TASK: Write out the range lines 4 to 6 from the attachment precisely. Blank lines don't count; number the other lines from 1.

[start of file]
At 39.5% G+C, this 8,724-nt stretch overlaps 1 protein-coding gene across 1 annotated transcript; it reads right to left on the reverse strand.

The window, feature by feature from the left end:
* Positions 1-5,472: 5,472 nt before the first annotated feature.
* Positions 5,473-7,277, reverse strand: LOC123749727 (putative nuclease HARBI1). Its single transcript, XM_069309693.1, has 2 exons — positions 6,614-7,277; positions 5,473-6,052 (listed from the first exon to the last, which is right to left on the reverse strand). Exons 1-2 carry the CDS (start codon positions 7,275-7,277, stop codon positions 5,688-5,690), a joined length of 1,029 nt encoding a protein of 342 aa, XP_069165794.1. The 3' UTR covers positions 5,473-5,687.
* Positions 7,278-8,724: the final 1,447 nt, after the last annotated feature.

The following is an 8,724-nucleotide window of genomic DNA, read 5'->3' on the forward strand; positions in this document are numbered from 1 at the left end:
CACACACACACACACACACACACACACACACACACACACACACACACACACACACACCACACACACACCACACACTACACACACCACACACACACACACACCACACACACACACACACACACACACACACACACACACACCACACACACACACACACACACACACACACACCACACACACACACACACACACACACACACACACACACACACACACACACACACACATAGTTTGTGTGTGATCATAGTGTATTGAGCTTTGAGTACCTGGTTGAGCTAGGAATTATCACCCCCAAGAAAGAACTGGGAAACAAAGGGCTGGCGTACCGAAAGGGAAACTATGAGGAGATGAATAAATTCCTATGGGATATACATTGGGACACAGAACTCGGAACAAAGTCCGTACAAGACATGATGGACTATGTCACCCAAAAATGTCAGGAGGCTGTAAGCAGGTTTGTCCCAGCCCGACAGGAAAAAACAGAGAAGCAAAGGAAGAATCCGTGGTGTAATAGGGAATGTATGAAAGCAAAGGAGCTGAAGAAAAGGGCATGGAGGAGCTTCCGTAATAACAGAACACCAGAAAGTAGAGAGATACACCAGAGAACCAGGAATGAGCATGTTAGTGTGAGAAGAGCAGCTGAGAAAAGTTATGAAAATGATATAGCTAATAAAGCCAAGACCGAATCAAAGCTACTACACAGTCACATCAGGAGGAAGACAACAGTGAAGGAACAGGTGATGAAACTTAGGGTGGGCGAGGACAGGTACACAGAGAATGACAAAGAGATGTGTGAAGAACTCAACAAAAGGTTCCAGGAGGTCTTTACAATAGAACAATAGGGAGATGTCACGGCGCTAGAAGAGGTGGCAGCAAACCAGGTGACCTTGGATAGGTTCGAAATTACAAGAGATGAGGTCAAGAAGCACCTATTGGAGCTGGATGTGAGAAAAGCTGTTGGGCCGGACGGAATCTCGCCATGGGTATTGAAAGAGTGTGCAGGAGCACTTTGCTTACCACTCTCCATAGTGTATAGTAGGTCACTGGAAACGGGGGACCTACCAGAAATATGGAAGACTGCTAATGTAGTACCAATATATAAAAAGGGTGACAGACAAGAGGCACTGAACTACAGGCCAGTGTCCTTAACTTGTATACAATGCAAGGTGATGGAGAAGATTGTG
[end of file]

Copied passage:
* Positions 5,473-7,277, reverse strand: LOC123749727 (putative nuclease HARBI1). Its single transcript, XM_069309693.1, has 2 exons — positions 6,614-7,277; positions 5,473-6,052 (listed from the first exon to the last, which is right to left on the reverse strand). Exons 1-2 carry the CDS (start codon positions 7,275-7,277, stop codon positions 5,688-5,690), a joined length of 1,029 nt encoding a protein of 342 aa, XP_069165794.1. The 3' UTR covers positions 5,473-5,687.
* Positions 7,278-8,724: the final 1,447 nt, after the last annotated feature.

The following is an 8,724-nucleotide window of genomic DNA, read 5'->3' on the forward strand; positions in this document are numbered from 1 at the left end: